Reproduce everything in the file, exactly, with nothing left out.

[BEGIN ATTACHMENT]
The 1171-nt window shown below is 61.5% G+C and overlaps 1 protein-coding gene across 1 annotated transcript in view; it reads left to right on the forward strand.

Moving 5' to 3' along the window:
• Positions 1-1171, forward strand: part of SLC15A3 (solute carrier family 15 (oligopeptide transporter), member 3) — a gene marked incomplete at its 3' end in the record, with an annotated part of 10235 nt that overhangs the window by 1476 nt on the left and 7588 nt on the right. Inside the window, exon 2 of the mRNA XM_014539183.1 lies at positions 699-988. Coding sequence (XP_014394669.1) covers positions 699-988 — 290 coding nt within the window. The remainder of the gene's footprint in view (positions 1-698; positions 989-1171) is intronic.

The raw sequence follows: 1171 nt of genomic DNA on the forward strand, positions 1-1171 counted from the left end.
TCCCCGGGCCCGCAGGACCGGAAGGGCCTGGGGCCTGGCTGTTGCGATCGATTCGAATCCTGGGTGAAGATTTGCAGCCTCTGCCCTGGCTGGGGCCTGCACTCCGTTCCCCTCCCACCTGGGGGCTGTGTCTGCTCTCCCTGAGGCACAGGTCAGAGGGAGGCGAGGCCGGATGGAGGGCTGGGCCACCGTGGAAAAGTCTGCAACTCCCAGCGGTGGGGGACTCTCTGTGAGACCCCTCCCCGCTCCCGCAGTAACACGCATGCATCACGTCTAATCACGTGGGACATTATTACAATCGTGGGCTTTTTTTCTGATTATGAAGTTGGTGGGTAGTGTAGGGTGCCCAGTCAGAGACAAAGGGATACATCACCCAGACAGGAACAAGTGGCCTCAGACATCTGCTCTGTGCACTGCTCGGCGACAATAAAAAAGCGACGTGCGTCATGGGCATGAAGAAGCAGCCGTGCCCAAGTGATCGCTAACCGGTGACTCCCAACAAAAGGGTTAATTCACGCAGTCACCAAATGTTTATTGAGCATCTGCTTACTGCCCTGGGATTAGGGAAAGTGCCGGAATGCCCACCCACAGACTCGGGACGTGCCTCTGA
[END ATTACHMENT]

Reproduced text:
The 1171-nt window shown below is 61.5% G+C and overlaps 1 protein-coding gene across 1 annotated transcript in view; it reads left to right on the forward strand.

Moving 5' to 3' along the window:
• Positions 1-1171, forward strand: part of SLC15A3 (solute carrier family 15 (oligopeptide transporter), member 3) — a gene marked incomplete at its 3' end in the record, with an annotated part of 10235 nt that overhangs the window by 1476 nt on the left and 7588 nt on the right. Inside the window, exon 2 of the mRNA XM_014539183.1 lies at positions 699-988. Coding sequence (XP_014394669.1) covers positions 699-988 — 290 coding nt within the window. The remainder of the gene's footprint in view (positions 1-698; positions 989-1171) is intronic.

The raw sequence follows: 1171 nt of genomic DNA on the forward strand, positions 1-1171 counted from the left end.
TCCCCGGGCCCGCAGGACCGGAAGGGCCTGGGGCCTGGCTGTTGCGATCGATTCGAATCCTGGGTGAAGATTTGCAGCCTCTGCCCTGGCTGGGGCCTGCACTCCGTTCCCCTCCCACCTGGGGGCTGTGTCTGCTCTCCCTGAGGCACAGGTCAGAGGGAGGCGAGGCCGGATGGAGGGCTGGGCCACCGTGGAAAAGTCTGCAACTCCCAGCGGTGGGGGACTCTCTGTGAGACCCCTCCCCGCTCCCGCAGTAACACGCATGCATCACGTCTAATCACGTGGGACATTATTACAATCGTGGGCTTTTTTTCTGATTATGAAGTTGGTGGGTAGTGTAGGGTGCCCAGTCAGAGACAAAGGGATACATCACCCAGACAGGAACAAGTGGCCTCAGACATCTGCTCTGTGCACTGCTCGGCGACAATAAAAAAGCGACGTGCGTCATGGGCATGAAGAAGCAGCCGTGCCCAAGTGATCGCTAACCGGTGACTCCCAACAAAAGGGTTAATTCACGCAGTCACCAAATGTTTATTGAGCATCTGCTTACTGCCCTGGGATTAGGGAAAGTGCCGGAATGCCCACCCACAGACTCGGGACGTGCCTCTGA